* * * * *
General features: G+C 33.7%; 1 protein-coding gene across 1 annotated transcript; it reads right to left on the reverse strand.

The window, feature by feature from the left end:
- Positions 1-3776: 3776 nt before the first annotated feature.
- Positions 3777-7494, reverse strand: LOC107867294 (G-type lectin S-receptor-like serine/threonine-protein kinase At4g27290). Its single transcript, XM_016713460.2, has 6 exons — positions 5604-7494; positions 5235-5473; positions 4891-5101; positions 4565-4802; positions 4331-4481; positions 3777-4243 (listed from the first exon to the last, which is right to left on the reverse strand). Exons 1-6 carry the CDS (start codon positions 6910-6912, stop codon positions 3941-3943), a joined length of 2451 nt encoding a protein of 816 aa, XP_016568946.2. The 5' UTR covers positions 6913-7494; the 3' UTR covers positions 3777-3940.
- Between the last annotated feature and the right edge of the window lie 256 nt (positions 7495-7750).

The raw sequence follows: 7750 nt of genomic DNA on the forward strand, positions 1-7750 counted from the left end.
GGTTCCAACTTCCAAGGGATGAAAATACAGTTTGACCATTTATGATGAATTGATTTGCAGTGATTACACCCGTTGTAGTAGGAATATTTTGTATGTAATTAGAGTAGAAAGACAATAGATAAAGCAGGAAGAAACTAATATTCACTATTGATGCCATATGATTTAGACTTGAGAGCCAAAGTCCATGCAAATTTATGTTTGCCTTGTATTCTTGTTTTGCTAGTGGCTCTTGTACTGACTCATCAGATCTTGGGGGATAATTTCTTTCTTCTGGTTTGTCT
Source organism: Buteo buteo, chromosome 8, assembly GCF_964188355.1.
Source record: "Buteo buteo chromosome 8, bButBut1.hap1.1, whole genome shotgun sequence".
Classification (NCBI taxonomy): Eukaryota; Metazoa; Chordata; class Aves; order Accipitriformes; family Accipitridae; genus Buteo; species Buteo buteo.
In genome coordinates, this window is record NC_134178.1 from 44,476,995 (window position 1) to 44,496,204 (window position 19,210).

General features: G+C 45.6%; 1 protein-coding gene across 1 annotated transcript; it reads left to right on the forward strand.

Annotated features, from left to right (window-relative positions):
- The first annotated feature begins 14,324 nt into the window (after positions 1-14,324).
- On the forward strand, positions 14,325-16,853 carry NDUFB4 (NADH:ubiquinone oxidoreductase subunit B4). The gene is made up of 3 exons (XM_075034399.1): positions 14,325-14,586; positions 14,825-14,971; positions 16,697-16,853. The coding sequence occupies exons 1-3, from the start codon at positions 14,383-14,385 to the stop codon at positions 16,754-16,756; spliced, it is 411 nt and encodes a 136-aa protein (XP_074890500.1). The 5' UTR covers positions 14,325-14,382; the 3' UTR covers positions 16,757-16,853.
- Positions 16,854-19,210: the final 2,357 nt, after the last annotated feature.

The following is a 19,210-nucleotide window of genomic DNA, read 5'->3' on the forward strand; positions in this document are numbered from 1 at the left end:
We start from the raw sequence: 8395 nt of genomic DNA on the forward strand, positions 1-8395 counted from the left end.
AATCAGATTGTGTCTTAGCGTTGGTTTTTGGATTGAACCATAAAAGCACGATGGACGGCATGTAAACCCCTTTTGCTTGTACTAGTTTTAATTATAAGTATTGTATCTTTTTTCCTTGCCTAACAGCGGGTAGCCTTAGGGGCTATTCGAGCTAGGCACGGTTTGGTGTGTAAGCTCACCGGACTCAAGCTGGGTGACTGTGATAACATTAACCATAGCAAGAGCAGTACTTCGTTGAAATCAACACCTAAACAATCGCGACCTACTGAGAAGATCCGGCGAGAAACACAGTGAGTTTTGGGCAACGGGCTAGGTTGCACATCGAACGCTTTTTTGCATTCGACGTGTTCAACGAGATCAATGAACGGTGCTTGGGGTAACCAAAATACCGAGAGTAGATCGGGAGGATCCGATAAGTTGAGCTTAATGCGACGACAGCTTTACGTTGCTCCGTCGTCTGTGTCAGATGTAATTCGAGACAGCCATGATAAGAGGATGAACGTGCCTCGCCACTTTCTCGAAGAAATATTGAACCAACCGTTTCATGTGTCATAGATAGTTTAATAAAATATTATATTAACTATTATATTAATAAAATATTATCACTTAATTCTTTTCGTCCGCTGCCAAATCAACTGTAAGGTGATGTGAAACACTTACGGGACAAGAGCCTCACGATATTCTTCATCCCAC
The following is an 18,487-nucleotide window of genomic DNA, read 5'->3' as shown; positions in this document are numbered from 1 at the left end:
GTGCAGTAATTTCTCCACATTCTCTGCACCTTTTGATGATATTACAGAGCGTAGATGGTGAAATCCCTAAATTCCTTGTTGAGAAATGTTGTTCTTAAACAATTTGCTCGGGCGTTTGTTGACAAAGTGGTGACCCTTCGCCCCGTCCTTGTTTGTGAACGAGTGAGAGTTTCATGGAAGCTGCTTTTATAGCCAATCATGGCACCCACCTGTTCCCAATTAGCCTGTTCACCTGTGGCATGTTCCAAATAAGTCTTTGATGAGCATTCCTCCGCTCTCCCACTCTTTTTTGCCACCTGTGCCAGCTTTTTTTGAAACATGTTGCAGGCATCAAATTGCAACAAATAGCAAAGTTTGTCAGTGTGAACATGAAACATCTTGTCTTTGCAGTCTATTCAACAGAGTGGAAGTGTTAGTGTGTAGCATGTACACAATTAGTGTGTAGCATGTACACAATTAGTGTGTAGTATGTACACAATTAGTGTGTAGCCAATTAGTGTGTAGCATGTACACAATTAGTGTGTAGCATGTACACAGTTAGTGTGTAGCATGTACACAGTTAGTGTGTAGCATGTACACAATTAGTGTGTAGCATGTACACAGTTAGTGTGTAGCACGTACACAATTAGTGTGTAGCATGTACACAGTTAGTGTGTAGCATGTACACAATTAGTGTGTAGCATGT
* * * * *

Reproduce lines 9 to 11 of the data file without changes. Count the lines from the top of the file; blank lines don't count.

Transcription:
Source record: "Buteo buteo chromosome 8, bButBut1.hap1.1, whole genome shotgun sequence".
Classification (NCBI taxonomy): Eukaryota; Metazoa; Chordata; class Aves; order Accipitriformes; family Accipitridae; genus Buteo; species Buteo buteo.
In genome coordinates, this window is record NC_134178.1 from 44,476,995 (window position 1) to 44,496,204 (window position 19,210).